Forget France, Italy and Spain – the grapes used to make top European wines may be from Western ASIA and the Caucasus where vineyards have existed for 11,000 years, study claims
- Until now, the oldest evidence of winemaking dated back 8,000 years
- But grapes were cultivated in Western Asia and the Caucasus 11,000 years ago
Whether it’s a Barolo or a Malbec, many of the most popular fine wines come from France, Italy and Spain.
But a new study suggests that the grapes used to make these top European wines may actually be from Western Asia and the Caucasus.
Until now, the oldest archaeological evidence of winemaking dated back 8,000 years.
However, research led by the Yunnan Agricultural University in China shows that grapes were cultivated simultaneously in Western Asia and the Caucasus around 11,000 years ago – much earlier than previously thought.
Author Wei Chan, lead author of the study, said: ‘Our estimation from genomic data put the grapevine domestication time around the same time people domesticated grain crops. This is great improvement from previous estimates.’
Whether it’s a Barolo or a Malbec, many of the most popular fine wines come from France, Italy and Spain. But a new study suggests that the grapes used to make these top European wines may actually be from Western Asia and the Caucasus
Grapes were cultivated simultaneously in Western Asia and the Caucasus around 11,000 years ago – much earlier than previously thought.
Experts have discovered that grape domestication occurred simultaneously ‘in Western Asia and the Caucasus to yield table and wine grapevines.’
In western Europe, we can thank ‘migrant farmers’ for our choice of wines.
They brought wine from western Asia into Europe and grapevines then ‘diversified along human migration trails into muscat and unique western wine grape ancestries by the late Neolithic’.
Wine grapes in the Balkans can be dated back to 8,700 years ago, in Spain and Portugal to 7,740 years ago and in Western Europe to 6,910 years ago.
The study notes that these dates ‘agree with the historical migration of Anatolian farmers into Europe, substantiating the role of viticulture in forming Neolithic agricultural societies’.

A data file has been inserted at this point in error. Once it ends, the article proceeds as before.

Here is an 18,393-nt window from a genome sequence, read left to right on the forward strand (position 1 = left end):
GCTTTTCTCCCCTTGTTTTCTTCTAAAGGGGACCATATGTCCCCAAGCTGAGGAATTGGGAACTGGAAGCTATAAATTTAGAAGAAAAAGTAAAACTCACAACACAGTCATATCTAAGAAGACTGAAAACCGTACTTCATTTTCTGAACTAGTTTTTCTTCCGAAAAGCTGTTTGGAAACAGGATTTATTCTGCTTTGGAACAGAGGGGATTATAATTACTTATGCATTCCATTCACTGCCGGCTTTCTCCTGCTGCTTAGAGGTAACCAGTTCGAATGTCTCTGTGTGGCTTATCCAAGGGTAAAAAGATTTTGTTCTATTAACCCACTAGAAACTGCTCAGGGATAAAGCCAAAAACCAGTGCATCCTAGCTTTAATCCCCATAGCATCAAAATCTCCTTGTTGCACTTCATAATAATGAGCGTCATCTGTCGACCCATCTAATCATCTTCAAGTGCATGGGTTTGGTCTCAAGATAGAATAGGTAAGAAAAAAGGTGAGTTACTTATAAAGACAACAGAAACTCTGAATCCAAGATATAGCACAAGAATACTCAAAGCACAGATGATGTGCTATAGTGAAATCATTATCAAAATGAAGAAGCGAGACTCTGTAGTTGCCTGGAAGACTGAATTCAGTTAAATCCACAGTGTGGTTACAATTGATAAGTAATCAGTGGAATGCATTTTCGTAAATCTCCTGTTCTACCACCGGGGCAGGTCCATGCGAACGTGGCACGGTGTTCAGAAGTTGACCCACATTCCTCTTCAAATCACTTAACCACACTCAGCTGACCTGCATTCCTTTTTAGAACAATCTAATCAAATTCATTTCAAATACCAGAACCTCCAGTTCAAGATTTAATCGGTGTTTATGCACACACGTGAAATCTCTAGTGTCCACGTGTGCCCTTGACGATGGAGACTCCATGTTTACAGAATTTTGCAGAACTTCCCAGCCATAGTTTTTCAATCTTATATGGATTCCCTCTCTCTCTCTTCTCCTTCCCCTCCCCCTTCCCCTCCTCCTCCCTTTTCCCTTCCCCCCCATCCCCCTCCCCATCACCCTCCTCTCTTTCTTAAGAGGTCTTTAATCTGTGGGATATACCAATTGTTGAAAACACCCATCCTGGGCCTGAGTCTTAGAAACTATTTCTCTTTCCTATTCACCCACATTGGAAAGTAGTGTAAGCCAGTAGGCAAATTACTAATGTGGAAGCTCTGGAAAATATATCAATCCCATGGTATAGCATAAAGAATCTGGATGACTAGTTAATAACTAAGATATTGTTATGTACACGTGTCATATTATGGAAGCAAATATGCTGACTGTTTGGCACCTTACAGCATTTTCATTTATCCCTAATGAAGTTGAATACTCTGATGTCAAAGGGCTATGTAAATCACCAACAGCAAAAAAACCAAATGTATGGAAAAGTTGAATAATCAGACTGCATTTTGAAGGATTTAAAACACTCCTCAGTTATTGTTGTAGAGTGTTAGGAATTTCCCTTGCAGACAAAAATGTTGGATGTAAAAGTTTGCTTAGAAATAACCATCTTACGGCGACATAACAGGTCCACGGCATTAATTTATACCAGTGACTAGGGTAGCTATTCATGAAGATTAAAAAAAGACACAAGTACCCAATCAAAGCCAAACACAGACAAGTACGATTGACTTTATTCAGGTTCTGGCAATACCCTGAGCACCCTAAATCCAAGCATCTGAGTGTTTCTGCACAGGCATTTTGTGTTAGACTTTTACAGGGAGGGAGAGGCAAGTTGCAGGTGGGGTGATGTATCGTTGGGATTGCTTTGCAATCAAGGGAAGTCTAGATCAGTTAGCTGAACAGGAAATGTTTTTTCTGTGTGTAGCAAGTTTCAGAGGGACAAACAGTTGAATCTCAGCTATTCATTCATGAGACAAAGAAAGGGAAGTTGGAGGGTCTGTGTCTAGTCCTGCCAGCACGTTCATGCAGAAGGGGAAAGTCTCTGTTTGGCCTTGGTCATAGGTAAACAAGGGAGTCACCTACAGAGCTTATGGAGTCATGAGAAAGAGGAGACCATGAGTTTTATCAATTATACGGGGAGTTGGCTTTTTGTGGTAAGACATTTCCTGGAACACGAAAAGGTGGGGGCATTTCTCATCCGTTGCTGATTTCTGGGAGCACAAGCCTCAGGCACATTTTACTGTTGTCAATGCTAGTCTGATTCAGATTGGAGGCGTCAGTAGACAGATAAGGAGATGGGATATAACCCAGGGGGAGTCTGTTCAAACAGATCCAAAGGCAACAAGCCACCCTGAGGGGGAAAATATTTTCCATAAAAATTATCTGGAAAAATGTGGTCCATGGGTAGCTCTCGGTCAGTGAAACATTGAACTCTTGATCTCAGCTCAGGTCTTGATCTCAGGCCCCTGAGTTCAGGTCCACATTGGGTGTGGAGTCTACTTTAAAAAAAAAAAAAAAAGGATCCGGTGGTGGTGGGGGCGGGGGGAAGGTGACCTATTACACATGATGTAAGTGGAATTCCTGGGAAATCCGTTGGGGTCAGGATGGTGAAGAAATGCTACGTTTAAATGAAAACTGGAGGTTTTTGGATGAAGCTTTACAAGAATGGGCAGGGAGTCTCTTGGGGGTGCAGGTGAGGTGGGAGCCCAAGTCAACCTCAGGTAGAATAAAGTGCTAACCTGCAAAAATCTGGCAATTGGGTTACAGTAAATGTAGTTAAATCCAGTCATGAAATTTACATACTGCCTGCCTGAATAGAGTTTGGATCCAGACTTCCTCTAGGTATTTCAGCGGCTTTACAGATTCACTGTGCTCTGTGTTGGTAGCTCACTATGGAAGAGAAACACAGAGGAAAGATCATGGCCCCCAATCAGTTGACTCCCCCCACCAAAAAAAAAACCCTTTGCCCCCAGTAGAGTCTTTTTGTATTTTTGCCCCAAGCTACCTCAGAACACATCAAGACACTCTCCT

The researchers cautioned that grape cultivation and winemaking are two separate things – and whether ancient humans had the know-how to make wine right at the beginning is still ‘debatable’.
Mr Chen theorised that Stone Age farmers initially grew grapes to eat the fruits rather than to make anything alcoholic, but eventually came to develop the art of winemaking.
A release published with the study said that the genetic analysis of grapevines could be useful to winemakers today, noting that the research ‘also identifies some genes involved in domesticating grapes – improving flavour, colour and texture – that could help winemakers improve wine today and make varieties more resilient to climate change and other stresses’.
Around 11,000 years ago there were also great environmental shifts taking place across the world, with sea levels rising as a result of melting ice sheets.
It is also when giant ground sloths – up to 20ft long – went extinct, and cattle are not even thought to have been domesticated yet.
The findings were presented at the annual conference of the American Association for the Advancement of Science in Washington.
WHAT’S THE BEST WAY TO TASTE WINE PROPERLY?
When it comes to drinking wine, there a few things that can make all the difference.
Australian wine-connoisseur Caitlyn Rees offers how to taste wines like an expert
Step 1: See
Before you even down that first sip, you first need to take a look at the wine in your glass.
‘See refers to the appearance of the wine. This is where you can check the clarity, intensity and colour.
‘If the wine is hazy it could be faulty but more likely unfiltered.’
Step 2: Swirl
You’ve probably seen wine drinkers swirl the wine in their glass before taking a sip.
The reason is to allowed the wine to ‘open up’ and reveal the maximum amount of aroma, flavour and intensity.
‘Swirling releases the aroma particles that make the next step, smell, more helpful.’
Step 3: Smell
Smelling wine serves two purposes. It helps you detect scents and flavours as well as providing a way to check for faults.
Step 4: Sip and savour
Once you’ve taken in the full aroma of the wine, now it’s time to sip.
Step 5: Spit or swallow
Unless the wine you are tasting has gone bad, the final step in the process of wine tasting is to swallow.
The trick though isn’t to gulp it down.
It’s more to let it drift down over the back of your tongue to allow your taste buds to pick up the intensity of the flavour.